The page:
Tyler Perry reveals past suicide attempts to help others after death of Stephen 'tWitch' Boss

The beloved hip-hop dancer and 'Ellen DeGeneres Show' DJ died at the age of 40.

ByKatie Kindelan ABCNews logo
Friday, December 16, 2022
Tyler Perry reveals past suicide attempts to help others after death of Stephen 'tWitch' Boss
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"Madea" star Tyler Perry took to Instagram to discuss his own past suicide attempts during "dark" times in his life.

The unexpected death of beloved hip-hop dancer Stephen "tWitch" Boss on Tuesday shocked his fans and friends, with stars from Jennifer Lopez to Dwayne Johnson sharing tributes.

Even more surprising for many was that Boss, 40, who starred on "So You Think You Can Dance" and "The Ellen DeGeneres Show," died by suicide.

His cause of death was confirmed by the Los Angeles County coroner.

Boss' wife, fellow dancer Allison Holker, issued a statement confirming her husband's death on Wednesday, saying, "It is with the heaviest of hearts that I have to share my husband Stephen has left us."

Boss was a father of three who had celebrated his ninth wedding anniversary with Holker on Dec. 10, just days before his death. In her statement confirming his death, Holker said her husband "lit up every room he stepped into."

The light Boss carried was evident on Instagram, where he entertained his nearly 4 million followers with frequent videos of himself dancing with his Holker and their kids.

In addition to tributes to Boss, many people shared messages online about mental health, and the fact that you never know who is struggling.

"Madea" star Tyler Perry took to Instagram to discuss his own past suicide attempts during "dark" times in his life.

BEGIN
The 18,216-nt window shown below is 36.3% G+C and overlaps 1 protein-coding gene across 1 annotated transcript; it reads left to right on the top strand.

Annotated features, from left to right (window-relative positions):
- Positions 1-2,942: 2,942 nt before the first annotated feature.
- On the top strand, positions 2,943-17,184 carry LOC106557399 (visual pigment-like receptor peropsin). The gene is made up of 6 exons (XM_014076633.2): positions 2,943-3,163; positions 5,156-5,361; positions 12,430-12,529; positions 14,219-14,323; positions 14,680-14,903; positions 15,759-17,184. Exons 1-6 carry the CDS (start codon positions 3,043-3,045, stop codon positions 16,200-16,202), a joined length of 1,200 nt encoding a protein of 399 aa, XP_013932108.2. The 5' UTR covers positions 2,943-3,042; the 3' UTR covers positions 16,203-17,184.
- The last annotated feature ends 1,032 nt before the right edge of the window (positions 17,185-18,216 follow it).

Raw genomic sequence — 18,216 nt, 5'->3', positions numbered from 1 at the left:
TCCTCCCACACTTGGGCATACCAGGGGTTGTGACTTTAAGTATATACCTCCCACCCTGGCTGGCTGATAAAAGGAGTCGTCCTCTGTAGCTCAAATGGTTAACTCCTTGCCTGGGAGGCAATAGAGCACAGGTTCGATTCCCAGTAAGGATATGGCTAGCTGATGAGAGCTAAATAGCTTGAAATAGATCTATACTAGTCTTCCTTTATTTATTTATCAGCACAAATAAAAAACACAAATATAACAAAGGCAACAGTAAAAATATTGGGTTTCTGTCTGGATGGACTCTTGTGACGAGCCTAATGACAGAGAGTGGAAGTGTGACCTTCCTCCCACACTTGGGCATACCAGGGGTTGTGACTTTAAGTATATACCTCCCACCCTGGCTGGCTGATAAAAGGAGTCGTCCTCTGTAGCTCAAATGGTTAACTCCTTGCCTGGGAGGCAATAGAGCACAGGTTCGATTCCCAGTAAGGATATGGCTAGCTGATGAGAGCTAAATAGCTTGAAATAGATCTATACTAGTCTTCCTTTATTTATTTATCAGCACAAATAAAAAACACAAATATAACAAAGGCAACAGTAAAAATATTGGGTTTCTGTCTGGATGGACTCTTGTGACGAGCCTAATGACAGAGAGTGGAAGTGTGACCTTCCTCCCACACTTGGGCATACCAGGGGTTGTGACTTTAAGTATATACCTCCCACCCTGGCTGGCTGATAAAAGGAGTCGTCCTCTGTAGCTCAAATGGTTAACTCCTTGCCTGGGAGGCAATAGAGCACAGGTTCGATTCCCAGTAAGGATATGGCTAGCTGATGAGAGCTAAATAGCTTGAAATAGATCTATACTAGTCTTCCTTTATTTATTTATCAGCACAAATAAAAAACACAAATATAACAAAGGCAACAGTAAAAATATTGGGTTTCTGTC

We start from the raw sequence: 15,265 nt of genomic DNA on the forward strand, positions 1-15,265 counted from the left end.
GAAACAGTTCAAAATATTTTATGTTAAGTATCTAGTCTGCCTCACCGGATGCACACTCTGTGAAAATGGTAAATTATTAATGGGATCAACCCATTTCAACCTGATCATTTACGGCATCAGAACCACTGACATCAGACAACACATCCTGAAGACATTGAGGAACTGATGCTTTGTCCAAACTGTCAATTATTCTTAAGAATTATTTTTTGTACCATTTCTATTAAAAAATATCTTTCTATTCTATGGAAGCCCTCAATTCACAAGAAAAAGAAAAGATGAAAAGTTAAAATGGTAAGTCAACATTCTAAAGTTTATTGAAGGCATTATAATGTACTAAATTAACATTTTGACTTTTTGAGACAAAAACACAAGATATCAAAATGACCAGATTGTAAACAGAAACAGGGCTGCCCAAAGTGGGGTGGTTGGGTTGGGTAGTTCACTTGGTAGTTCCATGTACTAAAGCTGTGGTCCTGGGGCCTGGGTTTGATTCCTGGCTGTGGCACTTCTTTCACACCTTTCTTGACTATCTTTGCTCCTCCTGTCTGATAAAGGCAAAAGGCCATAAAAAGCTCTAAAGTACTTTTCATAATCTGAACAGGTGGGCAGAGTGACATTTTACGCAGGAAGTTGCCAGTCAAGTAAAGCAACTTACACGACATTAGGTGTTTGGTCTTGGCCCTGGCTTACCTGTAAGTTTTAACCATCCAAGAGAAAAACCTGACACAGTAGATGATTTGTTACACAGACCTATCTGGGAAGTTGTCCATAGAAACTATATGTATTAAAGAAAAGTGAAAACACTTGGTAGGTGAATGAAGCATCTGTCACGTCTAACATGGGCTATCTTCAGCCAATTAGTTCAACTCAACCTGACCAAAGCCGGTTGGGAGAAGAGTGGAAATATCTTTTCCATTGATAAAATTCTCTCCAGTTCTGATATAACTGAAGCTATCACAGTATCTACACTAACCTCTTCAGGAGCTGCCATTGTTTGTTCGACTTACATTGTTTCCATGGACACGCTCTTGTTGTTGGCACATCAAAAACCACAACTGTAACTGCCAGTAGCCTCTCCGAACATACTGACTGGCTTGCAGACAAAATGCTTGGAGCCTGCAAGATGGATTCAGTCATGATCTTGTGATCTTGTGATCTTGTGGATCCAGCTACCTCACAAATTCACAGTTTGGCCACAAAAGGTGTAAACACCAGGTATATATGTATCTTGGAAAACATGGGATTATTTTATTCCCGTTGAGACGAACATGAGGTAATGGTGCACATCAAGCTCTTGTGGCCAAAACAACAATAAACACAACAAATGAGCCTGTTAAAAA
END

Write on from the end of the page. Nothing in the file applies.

"It was all so hard to just move through that I thought the only way to make this better, make this pain go away, was taking my life," he said. "Had any of those attempts happened, I would have missed the best part of my life."

Perry shared a message for those considering suicide, saying, "I know it may seem like there's no hope, but please reach out to someone ... call, ask for help if you are dealing with anything, anything that is emotionally taking you to a place where you think you want to end your life."

If you or someone you know is struggling with thoughts of suicide, call or text 988 or chat 988lifeline.org. Free, confidential help is available 24 hours a day, 7 days a week. You are not on your own.

The high rate of suicide in the US

April Naturale, Ph.D., interim executive director of 988, the Suicide & Crisis Lifeline, said that while it can be jarring to see someone as outwardly positive and happy as Boss die by suicide, it is more common than people may think.

"It's actually not unusual," Naturale told ABC News. "We know that anybody can continue to put out a certain way of being in their work life or with family and friends and not let them know that they may be experiencing serious depressive symptoms or anxiety symptoms or some severe stress from a traumatic event."

In 2020, the most recent data available, suicide was the 10th leading cause of death in the United States for people ages 10 to 64, according to the Centers for Disease Control and Prevention.

Over 45,000 people died by suicide in 2020 and over 1 million adults attempted suicide. Another 12 million adults "seriously thought" about suicide, according to the CDC.

The suicide rate among males in 2020 was four times higher than the rate among females, the CDC reported.

Naturale pointed to the death of Robin Williams as an another example of someone who often sought to bring joy to others, but who was struggling privately. Williams died by suicide on Aug. 11, 2014 at the age of 63.

"He was a comedian and he presented a certain way," Naturale said. "We all kind of have this sense of how we present to others but we may not be talking about what's going on inside our own thoughts, or because of stigma, we think that it's not safe to talk about it."

Naturale said it's also not unusual for people to emotionally struggle with someone's death even if they did not know them, especially when the death is unexpected, as was the case with both Williams and, more recently, Boss.

She said people who may be having a difficult time with Boss's death should also reach out for support.

"Of course we're going to be concerned about people who've been in the public eye, who've looked like they were on top of the world and were very upbeat people," said Naturale. "Which is why it's really important for people to know that they should be talking to someone who can understand and accept them."